JOIN THE CONVERSATION
  HOME       LOGIN      CONTACT
 

Originally published in Interiors & Sources

02/21/2014

Study Explores Natural Gas Methane Leaks

The study is the first of its kind

 
Natural gas gives off more methane than previously thought.

Natural gas is often seen as a bridge to a more sustainable energy future since it emits less carbon dioxide during combustion than other fossil fuels. But according to a recent study published in the journal Science, the total impact of switching to natural gas depends heavily on methane leakage during the natural gas life cycle, which is consistently underestimated. This suggests that more can be done to reduce methane emissions and to improve measurement tools which help inform policy choices.

“Recent life cycle assessments generally agree that replacing coal with natural gas has climate benefits,” said Garvin Heath, a senior scientist at the National Renewable Energy Laboratory and a lead author of the report. “Our findings show that natural gas can be a bridge to a sustainable energy future, but that bridge must be traversed carefully. Current evidence suggests leakages may be larger than official estimates, so diligence will be required to ensure that leakage rates are actually low enough to achieve sustainability goals.”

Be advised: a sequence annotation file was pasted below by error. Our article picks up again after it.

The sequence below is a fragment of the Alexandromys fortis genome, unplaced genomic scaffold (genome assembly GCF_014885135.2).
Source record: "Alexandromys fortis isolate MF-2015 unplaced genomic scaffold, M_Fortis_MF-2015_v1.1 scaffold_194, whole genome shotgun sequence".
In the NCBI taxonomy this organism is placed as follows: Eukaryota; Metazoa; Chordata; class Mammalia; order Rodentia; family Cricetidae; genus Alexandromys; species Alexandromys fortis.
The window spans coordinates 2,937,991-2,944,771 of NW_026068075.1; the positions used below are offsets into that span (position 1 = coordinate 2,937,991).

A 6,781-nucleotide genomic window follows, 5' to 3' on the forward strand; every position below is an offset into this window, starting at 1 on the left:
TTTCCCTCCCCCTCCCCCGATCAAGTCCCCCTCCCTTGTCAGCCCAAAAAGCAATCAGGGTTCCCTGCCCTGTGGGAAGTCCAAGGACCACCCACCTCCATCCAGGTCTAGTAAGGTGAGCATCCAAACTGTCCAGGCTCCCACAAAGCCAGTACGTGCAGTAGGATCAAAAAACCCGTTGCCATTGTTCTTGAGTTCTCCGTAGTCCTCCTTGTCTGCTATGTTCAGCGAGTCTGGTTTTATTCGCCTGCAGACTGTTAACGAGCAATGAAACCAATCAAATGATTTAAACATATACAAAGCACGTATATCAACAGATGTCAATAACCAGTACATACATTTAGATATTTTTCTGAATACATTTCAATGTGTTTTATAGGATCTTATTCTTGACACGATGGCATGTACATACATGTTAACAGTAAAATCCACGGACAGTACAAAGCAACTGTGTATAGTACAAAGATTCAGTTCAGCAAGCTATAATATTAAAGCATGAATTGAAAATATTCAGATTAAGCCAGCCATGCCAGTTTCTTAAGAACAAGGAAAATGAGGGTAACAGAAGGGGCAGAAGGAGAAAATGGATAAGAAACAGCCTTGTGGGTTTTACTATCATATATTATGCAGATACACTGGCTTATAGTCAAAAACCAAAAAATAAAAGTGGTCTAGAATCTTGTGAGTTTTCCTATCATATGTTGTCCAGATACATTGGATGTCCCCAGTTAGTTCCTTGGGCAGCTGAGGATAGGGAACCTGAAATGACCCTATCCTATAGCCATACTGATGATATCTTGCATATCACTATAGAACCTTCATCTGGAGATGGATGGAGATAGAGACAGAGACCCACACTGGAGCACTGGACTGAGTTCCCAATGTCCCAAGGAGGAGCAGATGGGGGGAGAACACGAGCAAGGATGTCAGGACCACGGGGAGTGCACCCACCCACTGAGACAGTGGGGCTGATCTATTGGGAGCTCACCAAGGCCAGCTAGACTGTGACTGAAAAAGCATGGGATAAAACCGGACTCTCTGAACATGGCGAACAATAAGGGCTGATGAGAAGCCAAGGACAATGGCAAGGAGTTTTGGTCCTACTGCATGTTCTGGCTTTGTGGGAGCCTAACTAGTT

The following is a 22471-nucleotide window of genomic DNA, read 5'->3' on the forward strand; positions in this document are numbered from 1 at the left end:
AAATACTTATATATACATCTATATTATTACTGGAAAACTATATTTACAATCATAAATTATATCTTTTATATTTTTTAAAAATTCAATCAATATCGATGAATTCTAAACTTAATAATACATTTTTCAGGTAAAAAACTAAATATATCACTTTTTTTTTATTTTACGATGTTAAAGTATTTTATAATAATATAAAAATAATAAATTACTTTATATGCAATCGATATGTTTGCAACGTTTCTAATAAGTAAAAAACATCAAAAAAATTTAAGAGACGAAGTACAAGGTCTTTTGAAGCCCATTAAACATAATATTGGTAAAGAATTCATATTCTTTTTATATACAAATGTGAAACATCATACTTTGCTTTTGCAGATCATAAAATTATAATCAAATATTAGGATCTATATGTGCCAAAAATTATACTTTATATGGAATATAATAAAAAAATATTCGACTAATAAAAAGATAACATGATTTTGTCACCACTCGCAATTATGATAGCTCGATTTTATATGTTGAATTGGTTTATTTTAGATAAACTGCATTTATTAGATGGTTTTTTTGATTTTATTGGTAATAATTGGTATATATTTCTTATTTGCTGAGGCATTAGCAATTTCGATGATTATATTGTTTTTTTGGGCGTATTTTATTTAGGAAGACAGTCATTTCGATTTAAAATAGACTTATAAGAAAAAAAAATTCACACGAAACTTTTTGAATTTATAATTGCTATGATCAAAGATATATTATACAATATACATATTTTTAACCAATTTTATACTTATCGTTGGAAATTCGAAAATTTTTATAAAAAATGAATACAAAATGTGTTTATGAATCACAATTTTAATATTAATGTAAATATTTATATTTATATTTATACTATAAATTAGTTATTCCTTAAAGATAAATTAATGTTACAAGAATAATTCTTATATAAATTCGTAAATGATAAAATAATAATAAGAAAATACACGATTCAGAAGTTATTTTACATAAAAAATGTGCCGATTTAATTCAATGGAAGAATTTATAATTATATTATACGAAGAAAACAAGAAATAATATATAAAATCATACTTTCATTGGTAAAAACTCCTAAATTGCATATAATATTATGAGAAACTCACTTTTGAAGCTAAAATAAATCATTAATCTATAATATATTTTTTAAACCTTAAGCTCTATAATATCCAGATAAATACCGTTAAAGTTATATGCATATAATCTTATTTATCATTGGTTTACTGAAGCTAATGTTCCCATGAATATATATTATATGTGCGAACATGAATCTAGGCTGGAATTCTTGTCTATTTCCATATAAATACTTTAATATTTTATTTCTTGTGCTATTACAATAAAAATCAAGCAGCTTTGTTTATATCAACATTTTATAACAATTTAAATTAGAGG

The study, “Methane Leaks from North American Natural Gas Systems,” presents a first effort to systematically compare North American emissions estimates at scales ranging from device-level to continental atmospheric studies.

Among other key findings of the research:

  • Official inventories of methane leakage consistently underestimate actual leakage.
  • Evidence at multiple scales suggests that the natural gas and oil sectors are important contributors.
  • Independent experiments suggest that a small number of “super-emitters” could be responsible for a large fraction of leakage.
  • Recent regional atmospheric studies with very high emissions rates are unlikely to be representative of typical natural gas system leakage rates.
  • Hydraulic fracturing is not likely to be a substantial emissions source, relative to current national totals.
  • Abandoned oil and gas wells appear to be a significant source of current emissions.
  • Emissions inventories can be improved in ways that make them a more essential tool for policy making.

“While we found that official inventories tend to under-estimate total methane leakage, leakage rates are unlikely to be high enough to undermine the climate benefits of gas versus coal,” said Doug Arent, executive director of the Joint Institute for Strategic Energy Analysis and a co-author to the study.

For the full report, visit Science.

 

 

©Copyright 2014 Stamats Communications, Inc. All rights reserved. / Interiors & Sources